Sx Skills - Physiology of Wound Healing

drraythe's version from 2016-05-05 11:26


Question Answer
Open wounds are considered contaminated or infected. Examples of open wounds? (Examples of closed wounds?)OPEN: Abrasion, Laceration, Puncture, Burn, Avulsion-Degloving
CLOSED: Contusion or Crushing
*******What are the 4 degrees of contamination?(1) Clean
(2) Clean-contaminated
(3) Contaminated
(4) Infected (dirty)
Degrees of Contamination → explain the degree: CLEAN. Examples?This is usually a Sx wound (incision) where there has been NO BREAK IN ASEPTIC TECHNIQUE! Also, when Sx does not involve entry into non-sterile luminal organs (such as organs (respiratory, GI, oropharyngeal, urogenital tract). Examples of CLEAN procedures are Spay/neuter, exploratory laparotomy
Degrees of Contamination → for a CLEAN wound, what is the Sx infxn rate? Are there any actions you must take w/ a clean wound?SSI rate is 0-6%. Use pre-operative ABx only where indicated (i.e. orthopedic Sx) & discontinue w/in 24 hours
Degrees of Contamination → explain the degree: CLEAN-CONTAMINATED. Examples?Sx involving non-sterile luminal organs but w/ no unusual contamination (i.e. no spillage, no infxn present in viscera)
Such as enterotomy, cholecystectomy. Other instances of CLEAN-Contaminated are placement of a drain in an otherwise clean wound, OR Minor break in sterility (i.e. perforated surgical glove)
Degrees of Contamination → for a CLEAN-CONTAMINATED wound, what is the Sx infxn rate? Are there any actions you must take for this kind of wound?SSI rate: 4.5-9%
Prophylactic ABx recommended
Degrees of Contamination → explain the degree: CONTAMINATED. Examples?This is like if there is a Sx of luminal organs w/ leakage of visceral contents (Eg. bile spillage during cholecystectomy, cystotomy w/ spillage of infected urine)
Serious break in sterility
Early open traumatic wound
Degrees of Contamination → for a CONTAMINATED wound, what is the Sx infxn rate? Are there any actions you must take for this kind of wound?SSI rate: 6-28%
Antibiotic prophylaxis, lavage, debridement
As Sx time ↑, what else ↑?Risk of infxn
Degrees of Contamination → explain the degree: INFECTED (DIRTY). Examples?Established infxn present in traumatic wound OR traumatic wounds >12 hours post-injury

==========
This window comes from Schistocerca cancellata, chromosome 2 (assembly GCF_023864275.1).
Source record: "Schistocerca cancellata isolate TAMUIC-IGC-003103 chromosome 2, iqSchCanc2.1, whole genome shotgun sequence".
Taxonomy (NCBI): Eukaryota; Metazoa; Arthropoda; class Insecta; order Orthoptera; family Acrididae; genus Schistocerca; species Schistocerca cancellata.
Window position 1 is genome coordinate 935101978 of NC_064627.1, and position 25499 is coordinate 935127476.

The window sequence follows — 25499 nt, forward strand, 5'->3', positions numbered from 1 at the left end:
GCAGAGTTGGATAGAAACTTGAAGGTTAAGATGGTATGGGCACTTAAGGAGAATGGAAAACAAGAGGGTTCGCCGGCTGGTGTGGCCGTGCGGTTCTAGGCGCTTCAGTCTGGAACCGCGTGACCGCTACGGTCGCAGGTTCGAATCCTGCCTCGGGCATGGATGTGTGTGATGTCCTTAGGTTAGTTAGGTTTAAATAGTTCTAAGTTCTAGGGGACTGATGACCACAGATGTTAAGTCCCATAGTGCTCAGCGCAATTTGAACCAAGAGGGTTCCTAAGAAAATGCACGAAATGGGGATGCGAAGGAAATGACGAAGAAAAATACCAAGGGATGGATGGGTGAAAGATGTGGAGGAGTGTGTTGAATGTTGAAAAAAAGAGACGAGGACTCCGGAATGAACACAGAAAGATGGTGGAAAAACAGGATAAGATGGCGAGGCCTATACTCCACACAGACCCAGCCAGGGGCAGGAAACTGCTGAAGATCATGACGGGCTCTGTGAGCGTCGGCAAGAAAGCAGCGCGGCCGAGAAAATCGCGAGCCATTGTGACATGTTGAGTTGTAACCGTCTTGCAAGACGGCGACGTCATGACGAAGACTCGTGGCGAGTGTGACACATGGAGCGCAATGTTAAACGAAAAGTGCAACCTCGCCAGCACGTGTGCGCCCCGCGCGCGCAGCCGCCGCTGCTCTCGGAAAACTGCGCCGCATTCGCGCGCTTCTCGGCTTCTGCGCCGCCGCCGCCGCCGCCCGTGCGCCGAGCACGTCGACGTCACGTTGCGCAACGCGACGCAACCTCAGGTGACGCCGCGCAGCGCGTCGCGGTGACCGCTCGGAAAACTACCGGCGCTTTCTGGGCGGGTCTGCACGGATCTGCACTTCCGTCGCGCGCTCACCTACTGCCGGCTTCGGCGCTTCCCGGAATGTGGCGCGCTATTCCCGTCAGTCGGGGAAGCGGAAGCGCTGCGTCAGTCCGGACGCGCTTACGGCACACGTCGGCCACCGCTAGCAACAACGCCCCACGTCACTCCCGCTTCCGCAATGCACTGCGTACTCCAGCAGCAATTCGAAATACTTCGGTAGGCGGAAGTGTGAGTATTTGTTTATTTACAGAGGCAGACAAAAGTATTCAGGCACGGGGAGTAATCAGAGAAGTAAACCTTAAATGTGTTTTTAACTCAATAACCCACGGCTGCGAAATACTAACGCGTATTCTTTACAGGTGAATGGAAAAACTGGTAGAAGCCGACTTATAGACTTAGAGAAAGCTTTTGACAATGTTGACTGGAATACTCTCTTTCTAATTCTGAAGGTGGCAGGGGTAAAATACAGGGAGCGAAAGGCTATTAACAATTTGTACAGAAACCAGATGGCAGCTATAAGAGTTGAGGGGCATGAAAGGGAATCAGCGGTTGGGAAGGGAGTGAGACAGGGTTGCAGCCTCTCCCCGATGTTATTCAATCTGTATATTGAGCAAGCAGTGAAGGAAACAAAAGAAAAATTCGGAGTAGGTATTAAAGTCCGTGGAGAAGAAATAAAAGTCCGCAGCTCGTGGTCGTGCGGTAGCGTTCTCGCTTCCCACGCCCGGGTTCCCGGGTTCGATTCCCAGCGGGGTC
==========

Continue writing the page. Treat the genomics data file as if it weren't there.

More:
Examples: Perforated viscera, abscess, peritonitis, fecal contamination
Degrees of Contamination → what actions should you take for an INFECTED (DIRTY) wound?Lavage → Debridement → Drainage → +/-wet-dry bandages → ABx
How long after trauma would you just go ahead & assume it is infected?12 hours or more
*What is the most appropriate needle to use when repairing a ruptured tendon?Tapercut
Healing process is initiated by (__1__) released by (__2__) & sustained through the action of (_3+3_) secreted by (_4+4+4_)(1) Cytokines
(2) Platelets
(3) Cytokines & growth factors
(4) Macrophages, endothelial cells & fibroblasts
**What are the 3 phases of wound healing?LAG PHASE
REPAIR PHASE (Medi-Honey used here!)
Inflammation & debridement happens during the _ phase of wound healing?LAG phase
Proliferation happens during the _ phase of wound healing?Repair phase
Scab is akaEschar
Explain the process of coagulation during an injuryVasoconstriction for 5-10 min → vasodilation (fibrinogen) → platelet aggregation → thromboplastin activates extrinsic coag system → blood clot → eschar (scab)
Wound strength has to do w/ what?Collagen
LAG PHASE: whats going on in this phase? How long is this phase?Inflammation & debridement predominate, where the body preps for repair (LAG bc no ↑ in wound strength). Usually days 0-5
Lag phase → which cells are doing what when during this phase?1st neutrophils migrate to wound soon after injury
Then the neutrophils are followed by macrophages & together they initiate DEBRIDEMENT
Lymphocytes appear later in debridement phase
When does debridement usually start to occur?W/in 6 hours of injury during Lag Phase
**Which cell is essential (key) for wound healing?Macrophages!
(Lag phase) Inflammation & Debridement → what do neutrophils do?Remove bacteria & extracellular debris via phagocytosis
(Lag phase) Inflammation & Debridement → what do macrophages do?Debridement, secrete growth & chemotactic factors essential for granulation tissue formation
(Lag phase) Inflammation & Debridement → what do lymphocytes do?Secrete factors which help to control cell migration & protein synthesis
By the end of the LAG phase, what has happened?A provisional extracellular matrix has been laid down at the wound site – a precursor of granulation tissue
What are the 4 processes which happen during the repair phase?Angiogenesis
Wound contraction